High School Coach Pays Tribute To Kaepernick During National Anthem [VIDEO]

High School Coach Pays Tribute To Kaepernick During National Anthem [VIDEO]

Colin Kaepernick may have killed his professional football career, but his protest lives on. Kaepernick spawned huge controversy last season after refusing to stand for the National Anthem and also spawned multiple copycats. This season, the protests have died down to an extent, but the protests are still popular — even in high schools.

One New Jersey high school had a football game, but it wasn’t to be the typical Friday night game. Players from Woodrow Wilson Tigers, a school made up of mostly minority students, refused to stand for the anthem; instead, several players knelt. And the protest was encouraged by the head coach, Preston Brown.

Brown said that he originally planned to kneel alone as a protest. “I am well aware of the third verse of the national anthem which is not usually sung, and I know that the words of the song were not originally meant to include people like me,” Brown explained.

The third verse that Brown referenced mentions slavery. It reads, “No refuge could save the hireling and slave / From the terror of flight or the gloom of the grave.”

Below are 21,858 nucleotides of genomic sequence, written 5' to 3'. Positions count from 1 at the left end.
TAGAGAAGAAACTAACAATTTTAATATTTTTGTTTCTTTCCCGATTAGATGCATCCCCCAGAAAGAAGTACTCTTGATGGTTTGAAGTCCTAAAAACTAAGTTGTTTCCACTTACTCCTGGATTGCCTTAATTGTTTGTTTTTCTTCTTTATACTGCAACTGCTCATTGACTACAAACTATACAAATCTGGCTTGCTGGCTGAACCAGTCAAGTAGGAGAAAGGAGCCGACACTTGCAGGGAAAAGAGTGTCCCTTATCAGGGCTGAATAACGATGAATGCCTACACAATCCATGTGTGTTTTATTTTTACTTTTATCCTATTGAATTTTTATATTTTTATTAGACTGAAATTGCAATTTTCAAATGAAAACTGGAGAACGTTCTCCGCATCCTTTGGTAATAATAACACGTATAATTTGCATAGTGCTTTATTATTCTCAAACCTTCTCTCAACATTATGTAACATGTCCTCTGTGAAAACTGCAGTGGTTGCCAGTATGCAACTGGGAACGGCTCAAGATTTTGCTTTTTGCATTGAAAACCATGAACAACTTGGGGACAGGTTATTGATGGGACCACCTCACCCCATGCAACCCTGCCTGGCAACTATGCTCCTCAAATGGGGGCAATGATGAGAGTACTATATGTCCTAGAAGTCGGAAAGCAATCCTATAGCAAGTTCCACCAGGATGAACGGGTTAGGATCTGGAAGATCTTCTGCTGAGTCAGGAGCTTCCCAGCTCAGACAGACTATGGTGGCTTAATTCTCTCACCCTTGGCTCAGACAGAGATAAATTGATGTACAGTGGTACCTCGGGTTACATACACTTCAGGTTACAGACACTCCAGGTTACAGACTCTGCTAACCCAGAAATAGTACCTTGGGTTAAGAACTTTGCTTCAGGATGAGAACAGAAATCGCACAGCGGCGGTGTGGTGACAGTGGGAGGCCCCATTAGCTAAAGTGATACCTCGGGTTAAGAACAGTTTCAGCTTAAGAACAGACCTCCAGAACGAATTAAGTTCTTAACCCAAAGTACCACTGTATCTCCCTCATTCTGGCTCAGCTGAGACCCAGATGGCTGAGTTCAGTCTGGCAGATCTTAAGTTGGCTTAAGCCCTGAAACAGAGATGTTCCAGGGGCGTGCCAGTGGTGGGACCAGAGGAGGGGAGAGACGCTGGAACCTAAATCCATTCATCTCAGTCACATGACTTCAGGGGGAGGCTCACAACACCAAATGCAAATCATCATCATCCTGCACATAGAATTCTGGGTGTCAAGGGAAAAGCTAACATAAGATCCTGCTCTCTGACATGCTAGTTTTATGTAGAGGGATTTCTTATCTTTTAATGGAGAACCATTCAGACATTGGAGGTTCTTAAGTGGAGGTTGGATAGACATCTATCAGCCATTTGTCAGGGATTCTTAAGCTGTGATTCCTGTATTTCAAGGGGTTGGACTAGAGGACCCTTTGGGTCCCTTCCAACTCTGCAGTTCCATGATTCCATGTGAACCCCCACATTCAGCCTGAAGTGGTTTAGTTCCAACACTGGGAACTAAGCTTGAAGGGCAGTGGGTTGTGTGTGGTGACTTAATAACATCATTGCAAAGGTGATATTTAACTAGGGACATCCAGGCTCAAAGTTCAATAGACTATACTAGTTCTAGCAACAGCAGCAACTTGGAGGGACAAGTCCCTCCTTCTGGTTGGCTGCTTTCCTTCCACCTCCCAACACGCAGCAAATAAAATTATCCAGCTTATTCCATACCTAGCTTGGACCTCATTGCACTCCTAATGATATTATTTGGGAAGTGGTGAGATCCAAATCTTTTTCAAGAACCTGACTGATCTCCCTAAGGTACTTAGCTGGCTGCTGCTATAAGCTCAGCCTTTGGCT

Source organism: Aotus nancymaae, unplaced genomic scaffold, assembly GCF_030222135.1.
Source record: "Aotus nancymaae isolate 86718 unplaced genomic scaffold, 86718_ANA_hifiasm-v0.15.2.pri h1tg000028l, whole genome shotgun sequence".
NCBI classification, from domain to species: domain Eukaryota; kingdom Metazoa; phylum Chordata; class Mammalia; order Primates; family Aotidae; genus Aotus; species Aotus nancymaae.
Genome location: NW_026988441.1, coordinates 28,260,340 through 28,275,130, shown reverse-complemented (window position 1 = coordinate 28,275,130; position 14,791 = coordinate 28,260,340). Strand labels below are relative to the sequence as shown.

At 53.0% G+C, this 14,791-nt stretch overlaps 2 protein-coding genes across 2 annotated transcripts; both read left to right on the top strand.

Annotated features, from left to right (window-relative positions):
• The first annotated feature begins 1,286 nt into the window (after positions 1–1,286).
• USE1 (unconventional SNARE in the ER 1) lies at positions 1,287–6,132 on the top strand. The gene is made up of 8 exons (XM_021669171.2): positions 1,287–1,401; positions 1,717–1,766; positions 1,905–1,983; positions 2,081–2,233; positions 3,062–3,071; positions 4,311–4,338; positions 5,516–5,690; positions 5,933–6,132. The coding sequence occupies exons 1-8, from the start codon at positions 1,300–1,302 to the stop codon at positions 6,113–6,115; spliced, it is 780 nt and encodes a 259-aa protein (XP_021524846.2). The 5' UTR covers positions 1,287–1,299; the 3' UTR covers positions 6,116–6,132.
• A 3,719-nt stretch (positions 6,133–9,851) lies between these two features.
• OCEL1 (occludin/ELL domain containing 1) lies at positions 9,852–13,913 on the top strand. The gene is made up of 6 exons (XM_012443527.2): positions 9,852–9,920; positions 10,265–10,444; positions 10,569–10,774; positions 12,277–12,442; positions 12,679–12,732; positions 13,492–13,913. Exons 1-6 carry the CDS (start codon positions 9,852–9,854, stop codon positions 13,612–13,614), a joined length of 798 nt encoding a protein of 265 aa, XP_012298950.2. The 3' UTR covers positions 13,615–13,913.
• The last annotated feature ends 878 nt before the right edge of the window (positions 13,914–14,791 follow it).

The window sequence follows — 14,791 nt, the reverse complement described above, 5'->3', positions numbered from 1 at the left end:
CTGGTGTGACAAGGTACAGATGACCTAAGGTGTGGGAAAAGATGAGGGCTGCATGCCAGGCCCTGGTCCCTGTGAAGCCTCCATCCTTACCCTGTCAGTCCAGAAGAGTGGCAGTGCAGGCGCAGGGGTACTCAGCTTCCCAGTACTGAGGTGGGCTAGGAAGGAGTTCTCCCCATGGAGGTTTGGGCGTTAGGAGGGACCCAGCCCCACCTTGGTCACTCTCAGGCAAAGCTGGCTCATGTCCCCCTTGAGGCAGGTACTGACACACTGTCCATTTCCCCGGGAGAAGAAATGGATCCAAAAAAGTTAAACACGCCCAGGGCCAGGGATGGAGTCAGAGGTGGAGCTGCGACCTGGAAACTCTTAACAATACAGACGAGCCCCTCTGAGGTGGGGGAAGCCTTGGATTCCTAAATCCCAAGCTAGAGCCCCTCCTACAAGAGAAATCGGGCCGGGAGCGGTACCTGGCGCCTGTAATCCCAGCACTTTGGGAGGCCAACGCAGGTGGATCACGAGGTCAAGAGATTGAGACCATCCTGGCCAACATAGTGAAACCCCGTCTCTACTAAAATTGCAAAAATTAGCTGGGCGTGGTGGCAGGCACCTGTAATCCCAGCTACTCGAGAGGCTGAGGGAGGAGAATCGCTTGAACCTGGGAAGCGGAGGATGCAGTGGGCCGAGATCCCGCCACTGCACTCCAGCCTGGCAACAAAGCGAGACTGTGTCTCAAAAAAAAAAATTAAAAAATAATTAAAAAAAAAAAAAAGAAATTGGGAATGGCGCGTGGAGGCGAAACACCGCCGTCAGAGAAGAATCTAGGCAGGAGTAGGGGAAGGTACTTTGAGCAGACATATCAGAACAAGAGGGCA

Because of this, Brown felt that it was necessary to protest. “[Because] of recent events that happened the last couple years, things I experienced in college being an African-American student athlete in the south, I felt it was an appropriate time to do that,” he said. But still, he said that he wasn’t being unpatriotic. “I’m African-American, I wouldn’t rather be in any other country,” he continued. “But I can’t be oblivious to the things I see every day that are different four blocks away in a neighboring town.”

Brown said that he explained to his players what he was planning to do and several of them decided to kneel with him and join in the protest. “I grew up in poverty, a lot of these kids are growing up in poverty,” he said. “There’s a lot of social injustices and economic disparities. There’s issues right here in our own community.”

The Camden County School District responded by saying that they supported standing for the flag, but likewise supported the protest and stood behind the students’ decision. “Whether our students choose to stand, kneel, or otherwise, we’re proud of their engagement with what is more broadly a very important social justice issue,” Camden County School District spokesman Brendan Lowe said.

Not every player participated in the protest, although most of them did — just two chose to remain standing, a decision Brown said he supported. Brown said that each student had the right to “exercise what they thought was right.”

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